A big deal: Mary Sartinas

by Mary Sartinas20 Jul 2020

The scenario

A Melbourne-based company that specialises in coordinating and project managing property subdivisions referred this couple to me. The couple had purchased a property with a 12-month settlement period, and the referral company had not only sourced the potential development site for the clients but also gone through a planning process and obtained a permit for multiple units, all before the settlement date was due.

Let’s rewind the clock to 12 months earlier, when the clients made the commitment to secure the site. At the time they felt confident that they would secure a loan through their bank; however, given the time it takes to obtain a development approval, the funding process was postponed until closer to settlement, as they assumed it would all fall into place.

When the clients did approach their bank, with which they had all their accounts and lending facilities and a relationship going back many years, they were told it was unable to assist, as the clients could not service the proposed debt.

Naturally, the clients were perplexed, as they had anticipated their bank would fund the deal purely on the backing of the security and their exit strategy, which was to clear the debt through sale of the completed project. Unfortunately, this is a common misconception. Mainstream residential lenders don’t work that way, as they still need to see that the borrower is able to service the overall debt.

There are a few select specialist and commercial lenders that would consider funding the deal on the basis of the proposed exit strategy; however, before they fund the project, they typically require the borrower to obtain presales to demonstrate that a certain percentage of the debt will be cleared on completion of construction.

In this instance, the clients couldn’t even attempt to sell any of the houses off the plan because they had not yet taken ownership of the site. The settlement date was looming, and they had to source the funds and settle, but they were at a loss what to do, considering that the lenders they had approached had given them a resounding ‘no’.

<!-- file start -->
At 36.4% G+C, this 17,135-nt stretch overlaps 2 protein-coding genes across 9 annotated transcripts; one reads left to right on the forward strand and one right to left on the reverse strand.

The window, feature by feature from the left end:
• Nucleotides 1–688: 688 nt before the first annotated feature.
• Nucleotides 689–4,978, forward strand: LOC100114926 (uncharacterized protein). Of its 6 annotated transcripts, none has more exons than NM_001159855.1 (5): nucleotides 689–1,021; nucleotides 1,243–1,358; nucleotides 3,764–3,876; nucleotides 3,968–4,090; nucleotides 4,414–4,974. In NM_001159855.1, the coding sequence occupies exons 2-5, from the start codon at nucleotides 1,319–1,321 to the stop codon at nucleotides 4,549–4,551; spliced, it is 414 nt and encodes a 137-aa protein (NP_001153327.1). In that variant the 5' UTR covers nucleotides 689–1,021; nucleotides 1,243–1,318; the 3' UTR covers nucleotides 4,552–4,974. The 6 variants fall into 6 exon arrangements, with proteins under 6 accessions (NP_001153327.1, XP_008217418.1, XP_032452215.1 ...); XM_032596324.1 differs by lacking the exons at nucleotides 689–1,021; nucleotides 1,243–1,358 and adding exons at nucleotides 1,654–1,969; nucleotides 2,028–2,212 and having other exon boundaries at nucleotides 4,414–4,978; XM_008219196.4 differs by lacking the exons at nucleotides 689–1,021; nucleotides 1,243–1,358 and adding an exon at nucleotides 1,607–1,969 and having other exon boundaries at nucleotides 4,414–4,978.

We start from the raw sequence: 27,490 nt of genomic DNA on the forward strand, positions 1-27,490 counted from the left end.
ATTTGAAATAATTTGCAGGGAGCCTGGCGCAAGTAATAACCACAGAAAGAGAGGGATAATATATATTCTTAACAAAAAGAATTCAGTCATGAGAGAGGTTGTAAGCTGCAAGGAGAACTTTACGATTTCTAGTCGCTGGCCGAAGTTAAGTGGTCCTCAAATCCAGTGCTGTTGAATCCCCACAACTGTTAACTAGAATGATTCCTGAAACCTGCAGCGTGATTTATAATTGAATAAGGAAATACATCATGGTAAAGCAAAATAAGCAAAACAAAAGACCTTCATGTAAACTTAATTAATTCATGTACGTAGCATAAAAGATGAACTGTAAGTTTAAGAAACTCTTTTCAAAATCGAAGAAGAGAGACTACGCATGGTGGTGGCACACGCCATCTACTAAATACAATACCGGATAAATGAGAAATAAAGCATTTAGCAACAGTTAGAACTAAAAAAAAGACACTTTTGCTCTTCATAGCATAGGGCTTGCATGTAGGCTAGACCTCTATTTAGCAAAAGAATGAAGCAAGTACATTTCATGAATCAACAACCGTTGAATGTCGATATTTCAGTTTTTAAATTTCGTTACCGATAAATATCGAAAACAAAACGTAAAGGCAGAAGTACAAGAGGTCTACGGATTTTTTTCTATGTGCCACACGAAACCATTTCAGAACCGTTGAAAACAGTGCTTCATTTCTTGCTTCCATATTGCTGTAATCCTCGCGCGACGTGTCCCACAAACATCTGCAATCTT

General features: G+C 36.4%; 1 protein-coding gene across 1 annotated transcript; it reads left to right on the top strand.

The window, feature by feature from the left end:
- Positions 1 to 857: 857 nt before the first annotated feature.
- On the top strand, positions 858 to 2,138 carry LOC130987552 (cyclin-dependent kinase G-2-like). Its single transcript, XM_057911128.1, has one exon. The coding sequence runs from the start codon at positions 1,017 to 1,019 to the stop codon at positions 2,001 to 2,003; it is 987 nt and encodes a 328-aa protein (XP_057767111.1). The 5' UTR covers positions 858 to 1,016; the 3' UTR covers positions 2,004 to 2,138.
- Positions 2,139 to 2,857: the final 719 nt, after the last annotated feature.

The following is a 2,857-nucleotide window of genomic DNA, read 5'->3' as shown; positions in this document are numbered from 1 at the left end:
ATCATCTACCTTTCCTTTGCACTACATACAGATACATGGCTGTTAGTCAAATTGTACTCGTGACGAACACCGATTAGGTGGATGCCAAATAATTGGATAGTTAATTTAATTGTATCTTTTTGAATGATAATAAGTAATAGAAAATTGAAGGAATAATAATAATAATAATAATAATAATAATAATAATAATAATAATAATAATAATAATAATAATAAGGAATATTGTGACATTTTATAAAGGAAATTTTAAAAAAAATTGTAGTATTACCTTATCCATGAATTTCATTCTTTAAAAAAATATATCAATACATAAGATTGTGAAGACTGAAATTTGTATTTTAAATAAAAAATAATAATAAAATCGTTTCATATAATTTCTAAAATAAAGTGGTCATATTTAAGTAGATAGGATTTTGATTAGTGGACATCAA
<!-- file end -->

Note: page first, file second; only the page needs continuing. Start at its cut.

The solution

When I reviewed the project I could see it was well planned and executed, and I was confident I could source funding. The clients were well placed financially, with several income streams from businesses and rental properties. But this was not enough to service the loan they required.

I researched options that would accommodate the project, and it came down to private funding. The challenge was to find funding with flexible terms, along with pricing and fees that did not compromise the bottom line of the project. I contacted a number of private channels and received two positive responses.

The settlement date was looming ... but the clients were at a loss what to do, considering that the lenders they had approached had given them a resounding ‘no’

I presented to my clients an outline of my recommendations, which included using the equity in an unencumbered property they already owned, along with the title of the new site they were purchasing, to fund 100% of the acquisition and ongoing costs and capitalisation of interest until completion.

With this kind of scenario, it was essential that I prepare a sound proposal to provide a prospective funder with a clear understanding and the confidence to back the deal. The research and data I presented not only outlined the client’s personal and professional background but also the project manager’s history, and along with it the feasibility study of the development, the way in which it was going to be executed and finally the exit strategy. This level of preparation, although time-consuming, is absolutely necessary to cement a funder’s confidence. In turn, they presented offers that I could take back to the clients.

We went through every point in detail and engaged in further negotiations, including revision of the funder’s pricing and exit terms. One of the key requirements for the client was that the facility term would not expire mid-construction, so we needed a contingency to extend it at minimal cost if required, and also to exit the funding agreement at minimal cost. It required some sweat in the negotiation process; however, we reached a point where all parties agreed.

The takeaways

The days leading up to settlement were intense as there was still a significant amount of work to be done in coordinating various parties and ensuring that after 12 months the clients could settle on the scheduled date. When it came to fruition there was an enormous sense of relief.

This kind of scenario, although complex, is not uncommon. Seeking the right advice and guidance from the outset can save borrowers a significant amount of time and effort and eliminate some of the stress.

Mary Sartinas, Director, Affiliate Finance & PropertyMary Sartinas
Director, Affiliate
Finance & Property